'Very warm,' said Dumps, feeling it necessary to say something.
'Yes. It was warmer yesterday,' returned the brilliant Mr. Danton.--A general laugh.
'I have great pleasure in congratulating you on your first appearance in the character of a father, sir,' he continued, addressing Dumps--'godfather, I mean.'--The young ladies were convulsed, and the gentlemen in ecstasies.
A general hum of admiration interrupted the conversation, and announced the entrance of nurse with the baby. An universal rush of the young ladies immediately took place. (Girls are always SO fond of babies in company.)
'Oh, you dear!' said one.
'How sweet!' cried another, in a low tone of the most enthusiastic admiration.
'Heavenly!' added a third.
'Oh! what dear little arms!' said a fourth, holding up an arm and fist about the size and shape of the leg of a fowl cleanly picked.
'Did you ever!'--said a little coquette with a large bustle, who looked like a French lithograph, appealing to a gentleman in three waistcoats--'Did you ever!'
'Never, in my life,' returned her admirer, pulling up his collar.
'Oh! DO let me take it, nurse,' cried another young lady. 'The love!'
'Can it open its eyes, nurse?' inquired another, affecting the utmost innocence.--Suffice it to say, that the single ladies unanimously voted him an angel, and that the married ones, nem. con., agreed that he was decidedly the finest baby they had ever beheld--except their own.
The quadrilles were resumed with great spirit. Mr. Danton was universally admitted to be beyond himself; several young ladies enchanted the company and gained admirers by singing 'We met'--'I saw her at the Fancy Fair'--and other equally sentimental and interesting ballads. 'The young men,' as Mrs. Kitterbell said, 'made themselves very agreeable;' the girls did not lose their opportunity; and the evening promised to go off excellently. Dumps didn't mind it: he had devised a plan for himself--a little bit of fun in his own way--and he was almost happy! He played a rubber and lost every point Mr. Danton said he could not have lost every point, because he made a point of losing: everybody laughed tremendously. Dumps retorted with a better joke, and nobody smiled, with the exception of the host, who seemed to consider it his duty to laugh till he was black in the face, at everything. There was only one drawback--the musicians did not play with quite as much spirit as could have been wished. The cause, however, was satisfactorily explained; for it appeared, on the testimony of a gentleman who had come up from Gravesend in the afternoon, that they had been engaged on board a steamer all day, and had played almost without cessation all the way to Gravesend, and all the way back again.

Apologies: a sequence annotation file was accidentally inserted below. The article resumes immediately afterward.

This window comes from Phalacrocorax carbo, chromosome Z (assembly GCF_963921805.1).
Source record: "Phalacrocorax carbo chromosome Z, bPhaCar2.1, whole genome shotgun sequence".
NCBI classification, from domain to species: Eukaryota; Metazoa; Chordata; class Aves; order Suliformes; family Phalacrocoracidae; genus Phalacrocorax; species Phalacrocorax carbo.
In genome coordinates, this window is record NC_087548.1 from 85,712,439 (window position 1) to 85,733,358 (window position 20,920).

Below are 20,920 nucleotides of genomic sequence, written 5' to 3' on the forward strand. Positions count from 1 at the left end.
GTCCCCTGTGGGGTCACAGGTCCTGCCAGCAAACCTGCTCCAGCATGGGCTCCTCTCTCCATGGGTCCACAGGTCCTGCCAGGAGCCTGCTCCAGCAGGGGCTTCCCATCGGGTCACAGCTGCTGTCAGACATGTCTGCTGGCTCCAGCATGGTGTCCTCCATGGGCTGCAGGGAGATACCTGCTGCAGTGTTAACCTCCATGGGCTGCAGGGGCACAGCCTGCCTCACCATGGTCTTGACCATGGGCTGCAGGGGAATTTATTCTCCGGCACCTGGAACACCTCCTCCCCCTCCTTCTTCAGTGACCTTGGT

The 'sit-down supper' was excellent; there were four barley-sugar temples on the table, which would have looked beautiful if they had not melted away when the supper began; and a water-mill, whose only fault was that instead of going round, it ran over the table-cloth. Then there were fowls, and tongue, and trifle, and sweets, and lobster salad, and potted beef--and everything. And little Kitterbell kept calling out for clean plates, and the clean plates did not come: and then the gentlemen who wanted the plates said they didn't mind, they'd take a lady's; and then Mrs. Kitterbell applauded their gallantry, and the greengrocer ran about till he thought his seven and sixpence was very hardly earned; and the young ladies didn't eat much for fear it shouldn't look romantic, and the married ladies eat as much as possible, for fear they shouldn't have enough; and a great deal of wine was drunk, and everybody talked and laughed considerably.
'Hush! hush!' said Mr. Kitterbell, rising and looking very important. 'My love (this was addressed to his wife at the other end of the table), take care of Mrs. Maxwell, and your mamma, and the rest of the married ladies; the gentlemen will persuade the young ladies to fill their glasses, I am sure.'
'Ladies and gentlemen,' said long Dumps, in a very sepulchral voice and rueful accent, rising from his chair like the ghost in Don Juan, 'will you have the kindness to charge your glasses? I am desirous of proposing a toast.'
A dead silence ensued, and the glasses were filled--everybody looked serious.